ink and watercolor

Vignette Workshop Postscript

This is a belated postscript about the 10 X10 Urban Sketchers workshop I taught May 26 titled “Sketch the Vignette”. I was drawn to this topic because I have a habit of getting carried away and taking on too much in my sketches. Designing the vignette keeps me disciplined by isolating the main subject and focusing attention on it.

I like Edgar Whitney’s definition: “A vignette is a piece of subject matter in a well designed piece of white space.”


We started by warming up in my favorite way with continuous line drawing. Keeping the pen on the paper is the best way I know to track your subject without losing your place!


For the workshop exercises we spread out in a one block area in Petaluma where there’s lots to sketch, both inside the Old Petaluma Mill and outside. Some sketchers picked the river and old railroad ties and bridge, to the right of this picture. The first exercise was to find at least five subjects to focus on, doing a quick capture sketch of each and naming them. This helps to commit to a focus so that you’re more likely to stick to the point.

Then students were encouraged to place the subject matter in context and design the white spaces around the subject by identifying interesting edges.


Lastly we accented the sketch with color. I did a demo of this spot which I love for the colorful umbrellas (also the food!) while students observed, so we could also discuss watercolor application. Also we discussed rationale for what was left out of the sketch. This is often as important as what is put in. The name of the restaurant on the window was important, but I didn’t do any other detail on the window to not upstage the patio eating scene. The street lamp made for a more interesting white shape.

And then there was the final splatter! which everyone loves to do because it gets the eye moving and makes the scene more active. There was some interest in learning how to do it with control, but to me, control is antithetical to quick capture sketching! And I’m also not very good at it.



Solo Retreat

Where you drive up the country lane outside of Fort Bragg, California to the Garden at Road’s End you are greeted first by this surrealistic natural sculpture in the ferns beneath the redwoods and you know you’ve entered a place of serene beauty. This is where I was this past week, on a solo retreat to have some time to hear the more quiet inner voices that needed some space to be heard.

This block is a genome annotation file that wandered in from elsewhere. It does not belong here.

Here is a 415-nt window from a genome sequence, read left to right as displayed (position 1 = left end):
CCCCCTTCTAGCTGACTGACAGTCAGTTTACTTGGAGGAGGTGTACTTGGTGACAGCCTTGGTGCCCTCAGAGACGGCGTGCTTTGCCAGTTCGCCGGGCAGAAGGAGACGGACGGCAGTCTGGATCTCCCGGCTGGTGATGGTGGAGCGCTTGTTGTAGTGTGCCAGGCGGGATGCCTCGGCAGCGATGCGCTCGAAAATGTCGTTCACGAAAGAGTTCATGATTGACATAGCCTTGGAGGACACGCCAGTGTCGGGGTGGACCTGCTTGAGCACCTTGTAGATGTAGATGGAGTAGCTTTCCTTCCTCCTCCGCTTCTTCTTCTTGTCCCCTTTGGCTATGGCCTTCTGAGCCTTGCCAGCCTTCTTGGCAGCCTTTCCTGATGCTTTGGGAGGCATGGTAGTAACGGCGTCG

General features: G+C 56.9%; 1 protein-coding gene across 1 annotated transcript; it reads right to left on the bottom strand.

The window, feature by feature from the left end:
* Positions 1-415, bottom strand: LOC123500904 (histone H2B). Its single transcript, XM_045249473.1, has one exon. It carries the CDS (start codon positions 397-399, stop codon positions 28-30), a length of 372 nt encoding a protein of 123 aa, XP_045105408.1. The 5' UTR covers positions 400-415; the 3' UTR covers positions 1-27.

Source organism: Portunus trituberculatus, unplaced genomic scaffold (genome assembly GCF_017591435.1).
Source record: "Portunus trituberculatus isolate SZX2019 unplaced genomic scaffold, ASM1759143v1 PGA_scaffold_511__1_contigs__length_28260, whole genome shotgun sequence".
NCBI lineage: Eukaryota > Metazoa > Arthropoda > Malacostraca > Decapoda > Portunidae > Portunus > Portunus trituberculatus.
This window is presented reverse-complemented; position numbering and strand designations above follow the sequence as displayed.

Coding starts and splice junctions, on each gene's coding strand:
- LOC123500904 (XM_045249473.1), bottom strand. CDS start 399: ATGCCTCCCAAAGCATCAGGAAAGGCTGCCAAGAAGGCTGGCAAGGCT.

Lamy fountain pen and w/c in 6 X 8″ Stillman + Birn Beta series sketchbook

John Calhoun is the host here and has poured his architectural training and master garden skills along with experience running a spiritual retreat into this remarkable Air BNB retreat.


I was ready to do a lot of meditating, writing, sleeping of course and nature walks. Initially the sky was heavy with drizzle so I satisfied my sketching urge inside, with cup of hot tea by my side.


But I was minutes from the choicest northern California beaches, so I bundled up against the wind and rain and headed out to MacKerricher State park and walked along the cliffs. These rock outcroppings with seals and cormorants can be seen everywhere along the coast, but not up close. So, squinting I did my best, but learned that you should always start with the closer figures, in this case the seals, which of course are larger than the birds. But since I could make out the outline of the cormorants I started there. Oh well, you get the idea.


Theoretically there are Gray Whales migrating now off the coast of California. I missed seeing them but settled for this skeleton, finding it particularly challenging to get the right proportions and fit this creature, which is already 12-14′ long at birth, into a drawing 7 inches wide!